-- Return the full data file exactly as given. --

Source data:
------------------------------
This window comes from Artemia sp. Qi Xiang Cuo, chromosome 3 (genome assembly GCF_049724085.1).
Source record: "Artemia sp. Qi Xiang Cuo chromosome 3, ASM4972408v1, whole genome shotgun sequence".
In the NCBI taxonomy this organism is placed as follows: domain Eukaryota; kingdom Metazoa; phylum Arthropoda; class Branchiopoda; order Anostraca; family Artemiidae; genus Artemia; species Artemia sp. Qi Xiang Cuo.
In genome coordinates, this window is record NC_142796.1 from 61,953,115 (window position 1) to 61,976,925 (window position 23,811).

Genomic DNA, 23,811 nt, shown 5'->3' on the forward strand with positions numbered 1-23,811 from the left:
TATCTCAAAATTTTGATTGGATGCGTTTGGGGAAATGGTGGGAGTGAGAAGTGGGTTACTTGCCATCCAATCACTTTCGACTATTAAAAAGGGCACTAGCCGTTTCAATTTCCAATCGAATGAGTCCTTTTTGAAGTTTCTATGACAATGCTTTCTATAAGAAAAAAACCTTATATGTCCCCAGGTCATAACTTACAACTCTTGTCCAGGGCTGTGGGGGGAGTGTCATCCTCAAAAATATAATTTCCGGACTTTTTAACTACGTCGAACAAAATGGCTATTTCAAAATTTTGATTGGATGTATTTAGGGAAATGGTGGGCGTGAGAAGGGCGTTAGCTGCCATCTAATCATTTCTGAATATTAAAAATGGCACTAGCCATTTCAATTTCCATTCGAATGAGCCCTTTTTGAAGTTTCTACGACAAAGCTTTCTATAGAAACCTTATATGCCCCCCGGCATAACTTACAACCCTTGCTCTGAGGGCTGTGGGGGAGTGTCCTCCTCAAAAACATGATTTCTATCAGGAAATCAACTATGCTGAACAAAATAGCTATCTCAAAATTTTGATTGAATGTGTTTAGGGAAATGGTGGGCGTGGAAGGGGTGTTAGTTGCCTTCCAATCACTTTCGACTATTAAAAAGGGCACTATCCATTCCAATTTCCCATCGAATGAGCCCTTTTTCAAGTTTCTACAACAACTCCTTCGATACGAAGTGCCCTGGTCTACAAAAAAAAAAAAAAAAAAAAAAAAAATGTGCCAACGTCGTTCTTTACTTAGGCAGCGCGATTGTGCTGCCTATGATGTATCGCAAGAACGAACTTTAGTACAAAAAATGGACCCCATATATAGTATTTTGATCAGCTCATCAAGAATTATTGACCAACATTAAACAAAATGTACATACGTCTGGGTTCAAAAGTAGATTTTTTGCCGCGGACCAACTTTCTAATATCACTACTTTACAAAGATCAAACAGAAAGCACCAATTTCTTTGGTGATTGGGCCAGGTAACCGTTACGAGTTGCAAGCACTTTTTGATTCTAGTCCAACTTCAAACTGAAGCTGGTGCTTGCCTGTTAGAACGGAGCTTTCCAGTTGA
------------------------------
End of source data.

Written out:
This window comes from Artemia sp. Qi Xiang Cuo, chromosome 3 (genome assembly GCF_049724085.1).
Source record: "Artemia sp. Qi Xiang Cuo chromosome 3, ASM4972408v1, whole genome shotgun sequence".
In the NCBI taxonomy this organism is placed as follows: domain Eukaryota; kingdom Metazoa; phylum Arthropoda; class Branchiopoda; order Anostraca; family Artemiidae; genus Artemia; species Artemia sp. Qi Xiang Cuo.
In genome coordinates, this window is record NC_142796.1 from 61,953,115 (window position 1) to 61,976,925 (window position 23,811).

Genomic DNA, 23,811 nt, shown 5'->3' on the forward strand with positions numbered 1-23,811 from the left:
TATCTCAAAATTTTGATTGGATGCGTTTGGGGAAATGGTGGGAGTGAGAAGTGGGTTACTTGCCATCCAATCACTTTCGACTATTAAAAAGGGCACTAGCCGTTTCAATTTCCAATCGAATGAGTCCTTTTTGAAGTTTCTATGACAATGCTTTCTATAAGAAAAAAACCTTATATGTCCCCAGGTCATAACTTACAACTCTTGTCCAGGGCTGTGGGGGGAGTGTCATCCTCAAAAATATAATTTCCGGACTTTTTAACTACGTCGAACAAAATGGCTATTTCAAAATTTTGATTGGATGTATTTAGGGAAATGGTGGGCGTGAGAAGGGCGTTAGCTGCCATCTAATCATTTCTGAATATTAAAAATGGCACTAGCCATTTCAATTTCCATTCGAATGAGCCCTTTTTGAAGTTTCTACGACAAAGCTTTCTATAGAAACCTTATATGCCCCCCGGCATAACTTACAACCCTTGCTCTGAGGGCTGTGGGGGAGTGTCCTCCTCAAAAACATGATTTCTATCAGGAAATCAACTATGCTGAACAAAATAGCTATCTCAAAATTTTGATTGAATGTGTTTAGGGAAATGGTGGGCGTGGAAGGGGTGTTAGTTGCCTTCCAATCACTTTCGACTATTAAAAAGGGCACTATCCATTCCAATTTCCCATCGAATGAGCCCTTTTTCAAGTTTCTACAACAACTCCTTCGATACGAAGTGCCCTGGTCTACAAAAAAAAAAAAAAAAAAAAAAAAAATGTGCCAACGTCGTTCTTTACTTAGGCAGCGCGATTGTGCTGCCTATGATGTATCGCAAGAACGAACTTTAGTACAAAAAATGGACCCCATATATAGTATTTTGATCAGCTCATCAAGAATTATTGACCAACATTAAACAAAATGTACATACGTCTGGGTTCAAAAGTAGATTTTTTGCCGCGGACCAACTTTCTAATATCACTACTTTACAAAGATCAAACAGAAAGCACCAATTTCTTTGGTGATTGGGCCAGGTAACCGTTACGAGTTGCAAGCACTTTTTGATTCTAGTCCAACTTCAAACTGAAGCTGGTGCTTGCCTGTTAGAACGGAGCTTTCCAGTTGA